The following sample policy was excerpted from The Book of Company Policies, published by HR Specialist, © 2007. Edit for your organization's purposes.
“If you are called to serve jury duty, XYZ encourages you to fulfill your right and duty as a citizen. Time off will be granted for the duration of your jury duty. Please provide your jury duty summons to your supervisor as soon as possible so that proper arrangements can be made to cover in your absence. You will receive your full salary for time spent on jury duty up to ten (10) business days. You will also be eligible foras if you were actively employed during an approved jury duty. In the event you are dismissed from jury duty early on any day, you must report to work for the remainder of the day. In the event you are summoned to appear in court as a witness, you are allowed unpaid time off.”
Jury duty is a key public policy consideration and a civic duty for all able adult citizens. As a result, you have to allow employees time off to serve, but in most states you are not required to pay them while on jury duty. In states that require you to pay employees while they serve, the amount varies from full pay for the entire length of their service to so much for up to so many days.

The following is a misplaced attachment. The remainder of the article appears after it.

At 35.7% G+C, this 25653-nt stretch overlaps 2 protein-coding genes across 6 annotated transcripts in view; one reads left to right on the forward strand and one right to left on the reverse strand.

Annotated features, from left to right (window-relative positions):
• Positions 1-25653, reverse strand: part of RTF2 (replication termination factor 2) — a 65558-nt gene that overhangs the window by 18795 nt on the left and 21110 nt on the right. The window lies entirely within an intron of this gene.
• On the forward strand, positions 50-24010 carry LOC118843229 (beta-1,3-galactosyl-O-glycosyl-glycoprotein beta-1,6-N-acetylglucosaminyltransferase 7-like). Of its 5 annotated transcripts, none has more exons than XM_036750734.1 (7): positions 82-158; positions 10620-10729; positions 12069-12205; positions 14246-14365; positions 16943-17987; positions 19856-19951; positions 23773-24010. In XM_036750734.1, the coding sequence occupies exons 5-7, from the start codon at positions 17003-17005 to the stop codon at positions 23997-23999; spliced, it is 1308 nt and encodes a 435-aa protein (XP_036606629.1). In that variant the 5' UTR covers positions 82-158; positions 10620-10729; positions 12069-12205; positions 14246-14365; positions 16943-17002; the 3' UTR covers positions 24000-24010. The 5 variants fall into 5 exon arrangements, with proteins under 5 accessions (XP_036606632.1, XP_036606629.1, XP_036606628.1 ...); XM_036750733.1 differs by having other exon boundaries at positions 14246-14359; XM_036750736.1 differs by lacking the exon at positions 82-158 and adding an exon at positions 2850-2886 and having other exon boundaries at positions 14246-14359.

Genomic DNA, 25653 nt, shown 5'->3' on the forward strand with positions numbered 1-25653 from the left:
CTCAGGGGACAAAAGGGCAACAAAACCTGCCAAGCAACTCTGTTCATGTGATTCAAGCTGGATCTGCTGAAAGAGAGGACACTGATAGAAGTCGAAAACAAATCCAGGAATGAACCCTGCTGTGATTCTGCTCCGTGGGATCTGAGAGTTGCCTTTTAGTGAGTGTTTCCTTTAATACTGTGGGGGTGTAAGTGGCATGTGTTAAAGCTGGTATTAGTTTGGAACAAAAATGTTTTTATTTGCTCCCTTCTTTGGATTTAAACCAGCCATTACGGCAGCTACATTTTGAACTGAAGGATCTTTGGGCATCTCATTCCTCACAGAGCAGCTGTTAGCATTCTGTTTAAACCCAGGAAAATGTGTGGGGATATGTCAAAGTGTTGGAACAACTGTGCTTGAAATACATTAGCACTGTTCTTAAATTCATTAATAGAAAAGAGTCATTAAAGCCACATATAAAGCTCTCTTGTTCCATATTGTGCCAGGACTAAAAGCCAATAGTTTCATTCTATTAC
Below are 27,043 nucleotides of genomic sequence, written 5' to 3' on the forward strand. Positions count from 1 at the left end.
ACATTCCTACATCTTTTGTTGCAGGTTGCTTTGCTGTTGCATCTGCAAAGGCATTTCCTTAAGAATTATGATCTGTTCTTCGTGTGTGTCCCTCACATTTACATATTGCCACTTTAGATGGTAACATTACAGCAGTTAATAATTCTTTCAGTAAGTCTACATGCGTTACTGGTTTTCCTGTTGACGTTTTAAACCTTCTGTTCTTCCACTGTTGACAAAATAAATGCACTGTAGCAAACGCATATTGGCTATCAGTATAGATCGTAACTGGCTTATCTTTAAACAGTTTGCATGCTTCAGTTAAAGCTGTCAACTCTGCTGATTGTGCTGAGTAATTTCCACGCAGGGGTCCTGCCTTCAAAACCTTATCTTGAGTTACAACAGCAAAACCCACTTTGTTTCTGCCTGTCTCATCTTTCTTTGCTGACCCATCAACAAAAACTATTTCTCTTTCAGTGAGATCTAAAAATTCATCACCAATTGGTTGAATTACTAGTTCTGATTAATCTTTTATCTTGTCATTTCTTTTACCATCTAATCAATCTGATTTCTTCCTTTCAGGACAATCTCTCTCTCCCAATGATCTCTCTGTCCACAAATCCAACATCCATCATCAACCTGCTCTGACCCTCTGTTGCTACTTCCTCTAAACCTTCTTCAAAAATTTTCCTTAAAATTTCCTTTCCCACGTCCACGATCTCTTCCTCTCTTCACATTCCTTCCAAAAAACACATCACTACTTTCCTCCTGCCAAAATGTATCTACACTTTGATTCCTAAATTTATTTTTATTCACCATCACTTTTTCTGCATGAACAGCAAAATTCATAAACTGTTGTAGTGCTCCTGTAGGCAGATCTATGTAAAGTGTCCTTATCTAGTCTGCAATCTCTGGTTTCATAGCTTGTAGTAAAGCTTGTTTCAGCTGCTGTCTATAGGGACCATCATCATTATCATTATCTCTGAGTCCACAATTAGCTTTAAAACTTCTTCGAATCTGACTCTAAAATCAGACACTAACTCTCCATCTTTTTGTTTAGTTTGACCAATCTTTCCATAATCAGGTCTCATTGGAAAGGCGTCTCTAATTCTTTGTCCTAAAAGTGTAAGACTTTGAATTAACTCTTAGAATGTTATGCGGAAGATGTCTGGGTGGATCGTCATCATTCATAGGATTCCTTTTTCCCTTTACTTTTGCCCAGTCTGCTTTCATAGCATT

Few states specifically forbid you from requiring employees to use vacation or sick days while on jury duty. But you are better off avoiding such a tactic because it could leave you liable under the legal theory of “public policy torts.” Under this theory, employers are liable for damages if their actions violate public policy. In most states, trying to intimidate workers from serving jury duty (by forcing them to use vacation days) violates public policy.
More than half the states have blanket policies that make it illegal to terminate employees who serve on juries. In those states you are required to hold open a job for employees who are selected for jury duty.
Specify in your policy whether employees will be paid for jury service and, if so, for how long. Some options:
- Full pay for the entire period of jury service.
- Partial pay for the entire period.
- Full pay for up to so many days and partial or no pay after that period.
Some employers that pay the employee’s full salary while they are on jury duty require the employee to endorse to the company the jury pay they receive—a practice that employees will perceive as fair so long as it doesn’t come as a surprise to them.
Given the wide variation in state laws, you should contact your attorney before formulating a written policy.
- Florida Civil Rights Act
- HR as mobsters: Supreme Court lets workers use organized-Crime law to sue their employers
- Document reason for termination to make sure courts don't second-guess your decision
- Disabled workers can collect unemployment if denied accommodations they ask for
- Safety trumps bias claim in case of 'no skirts' rule